Bill McGuire, Professor of Geophysical and Climate Hazards at University College, London has just outdone all the fraudsters before him (by a considerable margin) in today’s UK Telegraph. There is a tremendous amount of material to work with, but I am just going to concentrate on one piece at a time.
He described Alaska, where average winter temperatures have already risen by three degrees centigrade in the last half century,as “the canary in the cage”. Earthquakes and seismic shocks have increased there over recent decades as ice sheets have thinned,and landslides have become more frequent as permafrost biding rock to mountainsides has thawed. There has also been a similar increase in landslides in the Alps, the Caucuses and in New Zealand.
This is what the University of Alaska has to say about Alaska warming.
If a linear trend is taken through mean annual temperatures, the average change over the last 6 decades is 3.0°F. However, when analyzing the trends for the four seasons, it can be seen that most of the change has occurred in winter and spring, with the least amount of change in autumn.
Considering just a linear trend can mask some important variability characteristics in the time series. The figure above shows clearly that this trend is non-linear: a linear trend might have been expected from the fairly steady observed increase of CO2 during this time period. The figure shows the temperature departure from the long-term mean (1949-2011) for all stations. It can be seen that there are large variations from year to year and the 5-year moving average demonstrates large increase in 1976. The period 1949 to 1975 was substantially colder than the period from 1977 to 2011, however since 1977 little additional warming has occurred in Alaska with the exception of Barrow and a few other locations. The stepwise shift appearing in the temperature data in 1976 corresponds to a phase shift of the Pacific Decadal Oscillation from a negative phase to a positive phase.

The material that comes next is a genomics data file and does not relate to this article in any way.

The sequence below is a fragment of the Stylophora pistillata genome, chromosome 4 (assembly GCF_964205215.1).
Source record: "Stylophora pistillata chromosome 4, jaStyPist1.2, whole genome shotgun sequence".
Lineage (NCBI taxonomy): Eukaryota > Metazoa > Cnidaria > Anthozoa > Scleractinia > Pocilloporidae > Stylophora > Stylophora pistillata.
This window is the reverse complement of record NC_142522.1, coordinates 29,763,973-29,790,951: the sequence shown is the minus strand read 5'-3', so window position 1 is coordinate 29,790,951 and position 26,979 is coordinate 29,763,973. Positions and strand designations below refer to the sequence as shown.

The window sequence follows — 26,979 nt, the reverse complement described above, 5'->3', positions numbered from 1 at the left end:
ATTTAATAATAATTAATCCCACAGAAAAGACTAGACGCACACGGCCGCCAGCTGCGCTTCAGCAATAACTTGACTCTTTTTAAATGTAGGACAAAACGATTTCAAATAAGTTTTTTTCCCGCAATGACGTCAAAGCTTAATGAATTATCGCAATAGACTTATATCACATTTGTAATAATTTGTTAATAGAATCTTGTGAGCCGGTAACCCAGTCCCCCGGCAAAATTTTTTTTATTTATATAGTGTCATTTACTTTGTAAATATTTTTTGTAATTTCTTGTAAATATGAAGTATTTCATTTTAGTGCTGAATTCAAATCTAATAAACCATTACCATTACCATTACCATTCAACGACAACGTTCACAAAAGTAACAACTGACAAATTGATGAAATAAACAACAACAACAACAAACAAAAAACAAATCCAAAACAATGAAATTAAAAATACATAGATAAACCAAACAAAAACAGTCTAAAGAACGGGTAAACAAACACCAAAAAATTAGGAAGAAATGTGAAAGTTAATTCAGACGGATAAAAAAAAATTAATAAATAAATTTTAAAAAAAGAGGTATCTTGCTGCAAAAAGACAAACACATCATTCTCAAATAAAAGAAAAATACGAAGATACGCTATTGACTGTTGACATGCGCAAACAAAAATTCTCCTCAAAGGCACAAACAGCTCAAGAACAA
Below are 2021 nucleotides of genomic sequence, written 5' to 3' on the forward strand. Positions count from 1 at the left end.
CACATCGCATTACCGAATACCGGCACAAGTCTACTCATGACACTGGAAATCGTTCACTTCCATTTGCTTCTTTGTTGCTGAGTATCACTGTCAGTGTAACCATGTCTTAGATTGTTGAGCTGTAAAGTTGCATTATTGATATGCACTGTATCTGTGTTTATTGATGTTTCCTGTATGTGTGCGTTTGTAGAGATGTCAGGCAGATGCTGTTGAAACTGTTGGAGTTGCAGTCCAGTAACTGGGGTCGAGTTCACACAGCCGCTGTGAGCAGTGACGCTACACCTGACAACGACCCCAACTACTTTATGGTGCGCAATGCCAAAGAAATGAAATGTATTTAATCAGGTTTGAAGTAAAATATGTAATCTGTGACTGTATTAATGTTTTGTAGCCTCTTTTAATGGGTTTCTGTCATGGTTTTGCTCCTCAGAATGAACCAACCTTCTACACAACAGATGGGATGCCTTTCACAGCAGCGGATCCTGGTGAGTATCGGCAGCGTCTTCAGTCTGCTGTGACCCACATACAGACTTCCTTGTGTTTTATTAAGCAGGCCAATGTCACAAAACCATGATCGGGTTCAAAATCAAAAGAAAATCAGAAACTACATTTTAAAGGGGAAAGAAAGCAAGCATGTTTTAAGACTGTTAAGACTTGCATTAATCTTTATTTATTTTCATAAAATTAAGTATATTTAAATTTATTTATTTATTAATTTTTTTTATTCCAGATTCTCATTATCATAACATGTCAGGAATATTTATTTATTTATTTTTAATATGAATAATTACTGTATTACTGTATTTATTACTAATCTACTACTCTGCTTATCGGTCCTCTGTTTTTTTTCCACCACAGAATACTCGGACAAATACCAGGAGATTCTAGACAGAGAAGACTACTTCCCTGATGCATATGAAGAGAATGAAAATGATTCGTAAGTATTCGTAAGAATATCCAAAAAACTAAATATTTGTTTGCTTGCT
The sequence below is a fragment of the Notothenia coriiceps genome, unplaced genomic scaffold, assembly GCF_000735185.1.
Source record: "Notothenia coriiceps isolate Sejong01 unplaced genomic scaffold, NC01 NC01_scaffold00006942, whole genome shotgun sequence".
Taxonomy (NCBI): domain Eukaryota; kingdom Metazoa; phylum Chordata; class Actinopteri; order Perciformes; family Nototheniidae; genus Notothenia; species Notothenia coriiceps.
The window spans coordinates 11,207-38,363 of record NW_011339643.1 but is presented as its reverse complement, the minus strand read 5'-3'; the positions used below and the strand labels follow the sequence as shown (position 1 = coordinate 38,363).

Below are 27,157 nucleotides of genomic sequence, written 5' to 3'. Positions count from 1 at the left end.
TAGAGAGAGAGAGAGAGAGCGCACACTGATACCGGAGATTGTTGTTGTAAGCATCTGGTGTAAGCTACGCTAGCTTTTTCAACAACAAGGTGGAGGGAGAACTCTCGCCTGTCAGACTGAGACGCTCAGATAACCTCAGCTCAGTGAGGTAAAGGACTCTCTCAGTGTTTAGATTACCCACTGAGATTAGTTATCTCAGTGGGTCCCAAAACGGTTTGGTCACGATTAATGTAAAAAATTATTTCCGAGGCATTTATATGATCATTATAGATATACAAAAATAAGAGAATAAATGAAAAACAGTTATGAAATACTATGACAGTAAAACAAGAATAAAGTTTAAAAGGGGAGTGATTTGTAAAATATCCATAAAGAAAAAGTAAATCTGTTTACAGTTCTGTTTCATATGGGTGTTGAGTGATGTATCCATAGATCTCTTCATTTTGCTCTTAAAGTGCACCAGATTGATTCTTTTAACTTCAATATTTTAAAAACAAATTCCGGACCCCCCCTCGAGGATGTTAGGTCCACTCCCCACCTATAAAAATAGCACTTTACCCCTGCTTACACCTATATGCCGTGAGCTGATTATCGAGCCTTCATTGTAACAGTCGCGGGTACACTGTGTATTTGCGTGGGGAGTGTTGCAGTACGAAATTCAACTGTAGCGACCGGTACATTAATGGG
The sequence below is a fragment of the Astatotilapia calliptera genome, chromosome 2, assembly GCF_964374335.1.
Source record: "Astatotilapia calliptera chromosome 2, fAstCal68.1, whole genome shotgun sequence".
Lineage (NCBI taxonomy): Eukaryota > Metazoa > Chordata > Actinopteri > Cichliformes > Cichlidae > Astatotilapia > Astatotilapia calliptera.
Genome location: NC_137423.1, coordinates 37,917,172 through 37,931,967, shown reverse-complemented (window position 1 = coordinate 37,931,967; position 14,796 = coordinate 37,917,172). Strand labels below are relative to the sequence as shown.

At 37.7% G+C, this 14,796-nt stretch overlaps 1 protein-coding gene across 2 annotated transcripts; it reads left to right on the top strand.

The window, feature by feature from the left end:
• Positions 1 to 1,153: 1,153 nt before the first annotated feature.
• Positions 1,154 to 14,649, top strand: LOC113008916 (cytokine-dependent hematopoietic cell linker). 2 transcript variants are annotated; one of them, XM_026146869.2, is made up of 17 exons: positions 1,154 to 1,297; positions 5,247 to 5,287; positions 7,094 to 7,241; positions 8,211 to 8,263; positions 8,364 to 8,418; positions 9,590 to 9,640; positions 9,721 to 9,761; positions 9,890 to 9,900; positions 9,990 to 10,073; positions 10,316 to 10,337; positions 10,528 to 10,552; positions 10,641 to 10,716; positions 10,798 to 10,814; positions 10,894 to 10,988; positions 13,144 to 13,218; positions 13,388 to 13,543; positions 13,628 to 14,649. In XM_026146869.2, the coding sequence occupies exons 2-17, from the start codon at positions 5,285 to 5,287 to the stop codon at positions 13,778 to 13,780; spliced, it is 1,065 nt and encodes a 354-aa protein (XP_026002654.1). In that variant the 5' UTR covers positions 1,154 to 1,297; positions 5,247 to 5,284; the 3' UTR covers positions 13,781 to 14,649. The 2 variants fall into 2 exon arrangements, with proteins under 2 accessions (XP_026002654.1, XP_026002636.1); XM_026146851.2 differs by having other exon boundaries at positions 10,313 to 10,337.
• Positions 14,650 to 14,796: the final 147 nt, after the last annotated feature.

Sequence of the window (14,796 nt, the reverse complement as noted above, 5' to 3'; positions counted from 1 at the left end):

When analyzing the total time period from 1951 to 2001, warming is observed, however the 25-year period trend analyses before 1976 (1951-1975) and thereafter (1977-2001) both display cooling, with a few exceptions.
McGuire is being wildly dishonest about Alaska warming, which occurred almost overnight 35 years ago. It had nothing to do with CO2. And Alaska is coming off a record cold and snowy winter – with record sea ice.
So Very, Very Cold In Alaska For January with Impressive Records
Feb 1, 2012; 1:33 PM ET
The month of January has gone down as one of the coldest on record for portions of Alaska, especially the central and western sections. If you live in the states and wonder where all the cold air has been, this is where some of it has been residing.
Some of the coldest low temperatures of the month occurred in the last few days.
Fort Greely: minus 50 on Jan. 29
Eagle: minus 58 on Jan. 29
Circle Hot Springs: minus 58 on Jan. 29
Kandik River: minus 64 on Jan. 29
Chicken: minus 59 on Jan. 29
Fort Yukon: minus 66 on Jan. 31
Many places had either the coldest January on record, or one of the coldest, and some places set the coldest month ever on record.
As far as earthquakes go, the largest earthquake in North American history occurred forty eight years ago in Anchorage. It had nothing to do with glacial loss. Complete BS from the professor.
As far as glacial loss goes, Alaska’s most famous glacier retreated more than five feet per day from 1789 to 1874. It obviously had nothing to do with CO2.